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Bringing up baby

Natural parenting expert and mum-of-four Janey Lee Grace offers her top tips for bringing up baby the natural way.

For many people the first time they become aware of holistic living is when they have their first child. Suddenly it seems really important to make the right choices around healthy food and drink, avoiding potentially toxic chemicals and even ensuring that you leave as light a footprint as possible on the planet. After all you have contributed to the next generation! A recent Mintel report showed that a 40 per cent rise in spending on organic skincare and beauty products was put down largely to ‘yummy mummies’ wanting to do their best for their offspring. I take the ‘imperfectly natural’ approach – do the bits you can but don’t stress over it. Here are my tips.


It’s a no-brainer: formula milk just can’t come close to the benefits of breastfeeding both for nutritional values and for emotional bonding. If it’s difficult for you, ask for help from charities such as The Association of Breastfeeding Mothers ( If it’s really not possible to breastfeed, or if you want to add formula milk too, then consider cup-feeding milk to your baby. It’s recommended by UNICEF as the best way to give milk to newborns, rather than a teat. However, beware of some of the non-spill cups as they contort the mouth in ways that can lead to jaw and dental problems later.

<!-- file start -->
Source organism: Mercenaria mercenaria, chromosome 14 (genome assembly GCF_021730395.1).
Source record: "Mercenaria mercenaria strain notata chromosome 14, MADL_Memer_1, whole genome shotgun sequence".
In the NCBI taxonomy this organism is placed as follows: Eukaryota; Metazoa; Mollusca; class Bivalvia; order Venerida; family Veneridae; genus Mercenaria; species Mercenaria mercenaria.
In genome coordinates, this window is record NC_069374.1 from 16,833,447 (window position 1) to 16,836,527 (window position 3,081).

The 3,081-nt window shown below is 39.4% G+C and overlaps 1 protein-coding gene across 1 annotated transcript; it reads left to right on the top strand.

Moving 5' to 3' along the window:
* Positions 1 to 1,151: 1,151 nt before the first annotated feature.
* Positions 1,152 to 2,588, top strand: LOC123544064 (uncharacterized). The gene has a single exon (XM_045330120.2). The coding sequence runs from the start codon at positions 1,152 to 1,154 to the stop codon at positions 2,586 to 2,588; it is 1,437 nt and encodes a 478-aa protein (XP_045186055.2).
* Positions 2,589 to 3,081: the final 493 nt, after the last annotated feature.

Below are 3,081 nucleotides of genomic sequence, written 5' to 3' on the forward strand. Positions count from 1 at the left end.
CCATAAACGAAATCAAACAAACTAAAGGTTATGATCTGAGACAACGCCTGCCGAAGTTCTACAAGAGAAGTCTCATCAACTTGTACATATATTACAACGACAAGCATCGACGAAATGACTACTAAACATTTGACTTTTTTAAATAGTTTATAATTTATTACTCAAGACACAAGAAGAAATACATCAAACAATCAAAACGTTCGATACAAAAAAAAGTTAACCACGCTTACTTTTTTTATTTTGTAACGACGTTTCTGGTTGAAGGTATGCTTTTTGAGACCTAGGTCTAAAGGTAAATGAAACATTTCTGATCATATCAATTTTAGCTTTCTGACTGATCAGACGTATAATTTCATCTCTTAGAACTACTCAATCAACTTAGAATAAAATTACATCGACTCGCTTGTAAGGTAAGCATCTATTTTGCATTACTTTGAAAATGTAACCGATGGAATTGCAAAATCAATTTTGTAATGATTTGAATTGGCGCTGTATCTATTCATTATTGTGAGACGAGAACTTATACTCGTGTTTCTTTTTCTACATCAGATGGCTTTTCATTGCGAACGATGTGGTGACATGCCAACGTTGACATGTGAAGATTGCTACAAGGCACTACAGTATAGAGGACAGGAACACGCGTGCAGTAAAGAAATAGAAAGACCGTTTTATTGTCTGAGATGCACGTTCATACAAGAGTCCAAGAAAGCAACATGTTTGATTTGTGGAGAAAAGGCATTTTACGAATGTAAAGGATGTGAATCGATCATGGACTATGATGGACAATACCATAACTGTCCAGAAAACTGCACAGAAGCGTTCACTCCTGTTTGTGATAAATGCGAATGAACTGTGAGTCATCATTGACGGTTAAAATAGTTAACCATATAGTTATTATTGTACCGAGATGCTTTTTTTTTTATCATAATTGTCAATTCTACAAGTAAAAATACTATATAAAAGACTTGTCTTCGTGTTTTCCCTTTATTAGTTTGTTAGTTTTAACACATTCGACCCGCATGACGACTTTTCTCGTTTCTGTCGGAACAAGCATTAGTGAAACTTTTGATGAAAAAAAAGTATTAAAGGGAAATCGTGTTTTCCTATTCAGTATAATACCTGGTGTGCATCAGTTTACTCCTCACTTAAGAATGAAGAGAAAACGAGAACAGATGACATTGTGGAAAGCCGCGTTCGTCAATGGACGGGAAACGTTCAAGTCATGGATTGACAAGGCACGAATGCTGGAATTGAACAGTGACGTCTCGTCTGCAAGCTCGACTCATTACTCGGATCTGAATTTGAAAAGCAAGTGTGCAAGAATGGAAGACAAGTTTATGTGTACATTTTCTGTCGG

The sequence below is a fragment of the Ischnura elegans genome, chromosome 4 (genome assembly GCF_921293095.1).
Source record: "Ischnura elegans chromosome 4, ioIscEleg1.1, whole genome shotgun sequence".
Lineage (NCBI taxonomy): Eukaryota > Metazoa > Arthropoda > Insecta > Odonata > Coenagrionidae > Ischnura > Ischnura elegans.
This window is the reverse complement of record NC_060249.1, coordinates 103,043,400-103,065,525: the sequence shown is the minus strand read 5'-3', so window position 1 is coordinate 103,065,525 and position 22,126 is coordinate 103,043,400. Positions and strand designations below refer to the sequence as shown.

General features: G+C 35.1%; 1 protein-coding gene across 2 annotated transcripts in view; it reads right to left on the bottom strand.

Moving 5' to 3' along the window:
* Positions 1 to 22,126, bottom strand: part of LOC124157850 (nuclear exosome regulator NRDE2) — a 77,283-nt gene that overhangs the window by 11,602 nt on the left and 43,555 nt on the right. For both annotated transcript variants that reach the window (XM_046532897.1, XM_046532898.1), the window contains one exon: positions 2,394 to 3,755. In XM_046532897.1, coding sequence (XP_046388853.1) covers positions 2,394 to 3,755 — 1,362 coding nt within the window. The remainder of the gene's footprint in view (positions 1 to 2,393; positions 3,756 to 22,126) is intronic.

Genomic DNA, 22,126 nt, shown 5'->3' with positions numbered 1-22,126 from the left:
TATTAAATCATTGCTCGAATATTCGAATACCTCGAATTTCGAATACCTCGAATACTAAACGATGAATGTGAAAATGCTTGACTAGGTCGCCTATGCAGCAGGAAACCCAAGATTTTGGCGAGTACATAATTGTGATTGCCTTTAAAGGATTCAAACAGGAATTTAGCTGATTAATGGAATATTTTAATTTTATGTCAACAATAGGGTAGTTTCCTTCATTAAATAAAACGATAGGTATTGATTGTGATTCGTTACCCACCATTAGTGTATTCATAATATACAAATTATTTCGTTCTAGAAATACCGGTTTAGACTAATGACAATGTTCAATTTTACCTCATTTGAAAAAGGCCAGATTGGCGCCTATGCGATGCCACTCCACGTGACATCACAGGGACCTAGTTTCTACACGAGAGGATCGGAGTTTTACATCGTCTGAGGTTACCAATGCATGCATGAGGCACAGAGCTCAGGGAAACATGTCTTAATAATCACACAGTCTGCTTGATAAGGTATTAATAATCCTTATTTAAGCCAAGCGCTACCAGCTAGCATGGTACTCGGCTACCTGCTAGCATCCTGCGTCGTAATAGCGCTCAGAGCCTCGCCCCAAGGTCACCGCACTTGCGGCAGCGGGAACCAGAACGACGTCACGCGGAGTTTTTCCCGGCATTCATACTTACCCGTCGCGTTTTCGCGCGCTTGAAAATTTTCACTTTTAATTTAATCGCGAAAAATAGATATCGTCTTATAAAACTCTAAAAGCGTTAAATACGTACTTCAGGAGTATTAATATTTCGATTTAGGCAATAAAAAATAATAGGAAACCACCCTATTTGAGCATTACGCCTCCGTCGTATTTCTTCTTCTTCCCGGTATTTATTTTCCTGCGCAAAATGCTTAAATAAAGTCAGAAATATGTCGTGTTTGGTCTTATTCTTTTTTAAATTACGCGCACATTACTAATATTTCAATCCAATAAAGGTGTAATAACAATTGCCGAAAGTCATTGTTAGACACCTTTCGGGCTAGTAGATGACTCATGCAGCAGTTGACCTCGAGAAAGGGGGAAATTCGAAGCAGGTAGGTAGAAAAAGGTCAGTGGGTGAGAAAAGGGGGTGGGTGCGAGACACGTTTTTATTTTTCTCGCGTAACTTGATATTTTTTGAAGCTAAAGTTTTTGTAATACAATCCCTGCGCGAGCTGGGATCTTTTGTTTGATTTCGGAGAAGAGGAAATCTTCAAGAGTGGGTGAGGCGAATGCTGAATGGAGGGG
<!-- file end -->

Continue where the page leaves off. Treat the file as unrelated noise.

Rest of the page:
Children can be quite self-regulating and if they eat very little at one meal they’ll make up for it at snack time or at the next meal, so it’s really about keeping a variety of healthy choices in the cupboard. If you can’t get your child to eat fresh fruit and vegetables you can sneakily blend them into a smoothie. Yes, disguise is the key to success! Kids love a sweet berry smoothie – they won’t know you have added in some raw organic beetroot and perhaps some carrot. You can grind linseed, hemp and sunflower seeds and add them to bread or sprinkle them over cereal.

Toddlers often need small meals, little and often, so provide healthy snacks and finger foods like rice cakes and hummus, raisins or pieces of apple or pear. Steer well clear of food laden with sugar and hydrogenated vegetable oil. Switch to a sugar alternative that’s actually good for you such as organic crystallised coconut nectar. It looks and tastes exactly like brown sugar and can be used in baking or added to cereals etc.

Baby wearing

In many cultures, for generations, women have carried babies either on their back or their front in wraparound slings, so they can go about their daily business.

Once I found the right sling for me I loved carrying my baby around for long periods at a time. Life actually got easier as I could breastfeed while on the phone, cook, work, walk around the supermarket and play with my toddler. There were none of the problems associated with buggies and stairs. It’s a fantastic bonding experience too (you can put the shopping in the buggy!)

Ditching the chemicals